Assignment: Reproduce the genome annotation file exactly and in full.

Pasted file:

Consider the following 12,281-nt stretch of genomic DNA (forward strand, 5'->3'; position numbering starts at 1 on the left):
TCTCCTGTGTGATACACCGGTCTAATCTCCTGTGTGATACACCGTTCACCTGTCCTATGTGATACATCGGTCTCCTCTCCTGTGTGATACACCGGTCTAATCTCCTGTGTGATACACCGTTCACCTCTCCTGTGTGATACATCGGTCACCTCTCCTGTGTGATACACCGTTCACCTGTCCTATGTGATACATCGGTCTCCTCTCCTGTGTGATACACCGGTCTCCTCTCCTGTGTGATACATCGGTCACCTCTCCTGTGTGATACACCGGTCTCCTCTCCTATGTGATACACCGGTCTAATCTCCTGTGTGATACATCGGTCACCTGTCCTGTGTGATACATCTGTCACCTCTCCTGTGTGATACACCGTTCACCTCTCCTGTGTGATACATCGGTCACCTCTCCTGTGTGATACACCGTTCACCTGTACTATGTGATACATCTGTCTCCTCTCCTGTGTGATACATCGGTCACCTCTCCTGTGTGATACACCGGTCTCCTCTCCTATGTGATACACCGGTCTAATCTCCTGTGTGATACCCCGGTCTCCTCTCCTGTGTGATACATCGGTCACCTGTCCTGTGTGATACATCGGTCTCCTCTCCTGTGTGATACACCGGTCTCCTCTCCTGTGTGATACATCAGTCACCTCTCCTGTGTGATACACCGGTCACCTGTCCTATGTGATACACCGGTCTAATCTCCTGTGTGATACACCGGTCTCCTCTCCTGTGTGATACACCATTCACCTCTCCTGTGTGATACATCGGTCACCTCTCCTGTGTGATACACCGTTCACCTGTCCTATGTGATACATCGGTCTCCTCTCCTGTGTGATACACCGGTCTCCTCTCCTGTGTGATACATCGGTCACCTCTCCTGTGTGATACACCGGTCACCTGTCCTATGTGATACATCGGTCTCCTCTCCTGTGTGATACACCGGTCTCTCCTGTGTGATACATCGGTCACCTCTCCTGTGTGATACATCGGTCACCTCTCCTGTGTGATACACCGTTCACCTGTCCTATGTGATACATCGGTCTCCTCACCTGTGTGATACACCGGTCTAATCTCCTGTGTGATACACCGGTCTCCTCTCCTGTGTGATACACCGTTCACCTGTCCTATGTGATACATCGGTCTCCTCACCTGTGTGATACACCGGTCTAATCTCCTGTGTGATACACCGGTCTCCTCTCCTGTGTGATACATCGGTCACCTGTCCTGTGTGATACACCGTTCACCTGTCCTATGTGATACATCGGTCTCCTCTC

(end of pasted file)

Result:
Consider the following 12,281-nt stretch of genomic DNA (forward strand, 5'->3'; position numbering starts at 1 on the left):
TCTCCTGTGTGATACACCGGTCTAATCTCCTGTGTGATACACCGTTCACCTGTCCTATGTGATACATCGGTCTCCTCTCCTGTGTGATACACCGGTCTAATCTCCTGTGTGATACACCGTTCACCTCTCCTGTGTGATACATCGGTCACCTCTCCTGTGTGATACACCGTTCACCTGTCCTATGTGATACATCGGTCTCCTCTCCTGTGTGATACACCGGTCTCCTCTCCTGTGTGATACATCGGTCACCTCTCCTGTGTGATACACCGGTCTCCTCTCCTATGTGATACACCGGTCTAATCTCCTGTGTGATACATCGGTCACCTGTCCTGTGTGATACATCTGTCACCTCTCCTGTGTGATACACCGTTCACCTCTCCTGTGTGATACATCGGTCACCTCTCCTGTGTGATACACCGTTCACCTGTACTATGTGATACATCTGTCTCCTCTCCTGTGTGATACATCGGTCACCTCTCCTGTGTGATACACCGGTCTCCTCTCCTATGTGATACACCGGTCTAATCTCCTGTGTGATACCCCGGTCTCCTCTCCTGTGTGATACATCGGTCACCTGTCCTGTGTGATACATCGGTCTCCTCTCCTGTGTGATACACCGGTCTCCTCTCCTGTGTGATACATCAGTCACCTCTCCTGTGTGATACACCGGTCACCTGTCCTATGTGATACACCGGTCTAATCTCCTGTGTGATACACCGGTCTCCTCTCCTGTGTGATACACCATTCACCTCTCCTGTGTGATACATCGGTCACCTCTCCTGTGTGATACACCGTTCACCTGTCCTATGTGATACATCGGTCTCCTCTCCTGTGTGATACACCGGTCTCCTCTCCTGTGTGATACATCGGTCACCTCTCCTGTGTGATACACCGGTCACCTGTCCTATGTGATACATCGGTCTCCTCTCCTGTGTGATACACCGGTCTCTCCTGTGTGATACATCGGTCACCTCTCCTGTGTGATACATCGGTCACCTCTCCTGTGTGATACACCGTTCACCTGTCCTATGTGATACATCGGTCTCCTCACCTGTGTGATACACCGGTCTAATCTCCTGTGTGATACACCGGTCTCCTCTCCTGTGTGATACACCGTTCACCTGTCCTATGTGATACATCGGTCTCCTCACCTGTGTGATACACCGGTCTAATCTCCTGTGTGATACACCGGTCTCCTCTCCTGTGTGATACATCGGTCACCTGTCCTGTGTGATACACCGTTCACCTGTCCTATGTGATACATCGGTCTCCTCTC